Analysing Argentina

by Paul Segal on August 12, 2023

Most visitors to Argentina are attracted by its famous meat and wine. Personally, I come for the Freudianism and Marxism. I grew up in north west London in a family of socialists and psychoanalysts, acutely aware of the contempt with which most of Great Britain held both of those vocations in the late 1980s. So while I spoke barely a word of Spanish when I first visited Buenos Aires in 2003, I had an extraordinary feeling of coming home. Now, twenty years later, my children are half-Argentine, and we’ve just had a semester in Buenos Aires, much of it spent in the traditional past time of discussing the personal and the political over endless coffees (and, I admit, also consuming plenty of meat and wine).

Argentina probably has the most psychoanalysts per capita of any country in the world. I would guess that every Argentine I know is in or has had therapy – at least, I’ve never met an Argentine who told me they never had it, and the topic usually comes up. What is clear is that they have a remarkable love of admitting to and talking about experiences of trauma, its causes and its effects, both at the personal level and at the social level. I’ve mentioned before the historian John Womack’s argument that Latin Americans are subject to chronic post-traumatic stress disorder, due to the ongoing stresses of poverty, violence, and political oppression. One of my in-laws recounts the story of being stopped by a soldier in Buenos Aires in the late 1970s, under the military dictatorship, and the soldier pointing his rifle at her baby while he waited for her to produce her papers. 45 years later her voice still shakes as she describes the experience. Trauma is endemic and enduring, and also quite plausibly a root of the dynamism and creativity, the refusal to meekly accept the status quo, that visitors to Argentina often extol.

The popularity of Marxism is intimately related. It’s the only framework that has any purchase on the multiple overlapping economic, political and social conflicts that people experience. Where psychoanalysis helps make sense of personal conflicts, structuralism does the same for social conflicts. Recently it’s been popular among Europeans to use the term ‘polycrisis’ to describe our current condition; Argentina, and to some extent Latin America more broadly, has long been home to the permapolycrisis. Inflationary crises, political crises, banking crises, currency crises, institutional crises, and the ever-present threat of military oppression by elites, often supported by interventions from the US. Sometimes it’s made worse by drought or natural disasters, almost always by international markets. You know that feeling when you repeat a word until it feels like it loses its meaning and just becomes an empty sound? That’s what crisis is like in Argentina.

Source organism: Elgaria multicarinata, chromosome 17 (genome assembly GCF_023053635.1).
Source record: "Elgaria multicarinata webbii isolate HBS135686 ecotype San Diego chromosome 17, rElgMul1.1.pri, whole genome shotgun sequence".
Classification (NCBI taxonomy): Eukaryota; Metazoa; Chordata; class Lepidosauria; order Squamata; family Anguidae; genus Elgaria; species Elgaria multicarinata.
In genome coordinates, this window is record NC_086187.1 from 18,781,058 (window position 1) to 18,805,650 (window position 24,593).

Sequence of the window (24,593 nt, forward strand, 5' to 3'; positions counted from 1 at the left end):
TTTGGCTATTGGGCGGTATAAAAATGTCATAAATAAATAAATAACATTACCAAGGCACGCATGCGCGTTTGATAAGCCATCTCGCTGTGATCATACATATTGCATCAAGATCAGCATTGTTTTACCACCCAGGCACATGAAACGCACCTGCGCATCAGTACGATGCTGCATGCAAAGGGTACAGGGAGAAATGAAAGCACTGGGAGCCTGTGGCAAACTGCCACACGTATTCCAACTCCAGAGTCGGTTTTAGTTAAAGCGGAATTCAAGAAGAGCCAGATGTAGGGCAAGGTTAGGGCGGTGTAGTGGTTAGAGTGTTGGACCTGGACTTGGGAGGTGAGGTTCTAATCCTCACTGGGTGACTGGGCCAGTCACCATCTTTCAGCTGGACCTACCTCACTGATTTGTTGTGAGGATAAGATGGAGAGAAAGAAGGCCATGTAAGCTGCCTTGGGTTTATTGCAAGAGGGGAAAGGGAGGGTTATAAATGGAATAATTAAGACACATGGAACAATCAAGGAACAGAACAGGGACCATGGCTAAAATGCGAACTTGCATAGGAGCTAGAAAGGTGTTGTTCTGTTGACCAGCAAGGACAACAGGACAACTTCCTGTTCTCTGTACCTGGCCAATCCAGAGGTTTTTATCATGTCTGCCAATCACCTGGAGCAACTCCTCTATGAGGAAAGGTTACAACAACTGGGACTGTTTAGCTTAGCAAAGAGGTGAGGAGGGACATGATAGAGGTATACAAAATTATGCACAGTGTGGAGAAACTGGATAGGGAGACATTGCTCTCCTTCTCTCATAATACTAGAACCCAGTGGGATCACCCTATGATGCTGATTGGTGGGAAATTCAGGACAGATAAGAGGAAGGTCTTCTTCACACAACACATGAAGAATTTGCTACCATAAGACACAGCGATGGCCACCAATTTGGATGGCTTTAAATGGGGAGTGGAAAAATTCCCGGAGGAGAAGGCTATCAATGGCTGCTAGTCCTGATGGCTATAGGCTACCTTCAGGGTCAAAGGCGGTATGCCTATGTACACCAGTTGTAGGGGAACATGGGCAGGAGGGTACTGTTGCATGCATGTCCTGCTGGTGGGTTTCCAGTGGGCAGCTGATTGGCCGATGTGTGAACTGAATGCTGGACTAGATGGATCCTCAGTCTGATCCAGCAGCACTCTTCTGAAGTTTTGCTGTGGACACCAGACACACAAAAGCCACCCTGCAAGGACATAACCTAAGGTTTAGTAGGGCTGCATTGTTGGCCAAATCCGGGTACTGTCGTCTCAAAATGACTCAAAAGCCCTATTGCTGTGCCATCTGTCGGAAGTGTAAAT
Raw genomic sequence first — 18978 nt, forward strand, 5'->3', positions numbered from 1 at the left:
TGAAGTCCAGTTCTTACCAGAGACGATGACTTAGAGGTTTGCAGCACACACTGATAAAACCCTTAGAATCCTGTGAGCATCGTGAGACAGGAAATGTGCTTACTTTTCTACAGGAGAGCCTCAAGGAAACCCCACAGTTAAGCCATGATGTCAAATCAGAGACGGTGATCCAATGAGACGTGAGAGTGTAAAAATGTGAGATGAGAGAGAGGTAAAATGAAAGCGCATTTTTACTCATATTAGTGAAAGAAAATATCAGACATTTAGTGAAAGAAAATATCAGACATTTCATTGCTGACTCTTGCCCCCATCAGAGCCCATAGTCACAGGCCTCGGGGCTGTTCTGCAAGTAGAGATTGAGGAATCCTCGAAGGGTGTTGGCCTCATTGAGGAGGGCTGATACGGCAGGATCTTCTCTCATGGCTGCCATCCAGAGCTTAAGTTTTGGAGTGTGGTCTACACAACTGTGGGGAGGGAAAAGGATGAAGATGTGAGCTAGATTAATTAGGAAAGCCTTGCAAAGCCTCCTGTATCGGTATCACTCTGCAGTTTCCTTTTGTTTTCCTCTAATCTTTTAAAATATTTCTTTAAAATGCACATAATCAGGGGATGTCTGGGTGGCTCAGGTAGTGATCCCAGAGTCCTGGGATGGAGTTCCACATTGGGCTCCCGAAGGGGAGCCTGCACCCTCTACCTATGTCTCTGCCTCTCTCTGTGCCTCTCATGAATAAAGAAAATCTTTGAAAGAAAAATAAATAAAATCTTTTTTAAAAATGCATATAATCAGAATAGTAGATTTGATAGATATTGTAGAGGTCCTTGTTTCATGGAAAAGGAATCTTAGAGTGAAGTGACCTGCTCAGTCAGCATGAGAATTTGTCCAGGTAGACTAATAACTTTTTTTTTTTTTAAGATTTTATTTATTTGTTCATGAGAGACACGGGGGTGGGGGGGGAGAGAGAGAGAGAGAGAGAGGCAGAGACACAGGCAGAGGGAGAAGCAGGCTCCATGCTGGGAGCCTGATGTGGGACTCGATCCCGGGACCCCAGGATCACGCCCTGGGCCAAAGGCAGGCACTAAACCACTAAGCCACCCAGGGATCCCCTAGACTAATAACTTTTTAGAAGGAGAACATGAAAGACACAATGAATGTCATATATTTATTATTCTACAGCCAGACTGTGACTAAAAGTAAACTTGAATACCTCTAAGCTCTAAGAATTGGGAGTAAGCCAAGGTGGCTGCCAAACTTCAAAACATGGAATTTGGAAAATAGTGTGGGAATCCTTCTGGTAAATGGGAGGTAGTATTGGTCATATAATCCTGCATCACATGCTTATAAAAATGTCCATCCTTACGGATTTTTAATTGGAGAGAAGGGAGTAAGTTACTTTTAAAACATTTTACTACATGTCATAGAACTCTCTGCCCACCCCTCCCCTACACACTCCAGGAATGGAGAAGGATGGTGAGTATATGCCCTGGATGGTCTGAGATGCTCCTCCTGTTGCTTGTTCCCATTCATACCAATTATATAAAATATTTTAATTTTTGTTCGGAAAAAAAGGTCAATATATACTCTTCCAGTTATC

In the four months I was in Buenos Aires, prices rose over 30%. Presidential elections are due and Argentines can’t decide whether they hate inflation or corruption more, and no candidate or party has a very plausible story on what to do about either. A libertarian candidate who wants to privatize all public services, abolish the central bank, and allow a market in human organs is polling at about 20%. I like to think that this is a protest vote against a dysfunctional economy and political system rather than an affirmation of his proposed policies, but I can’t claim to know for sure.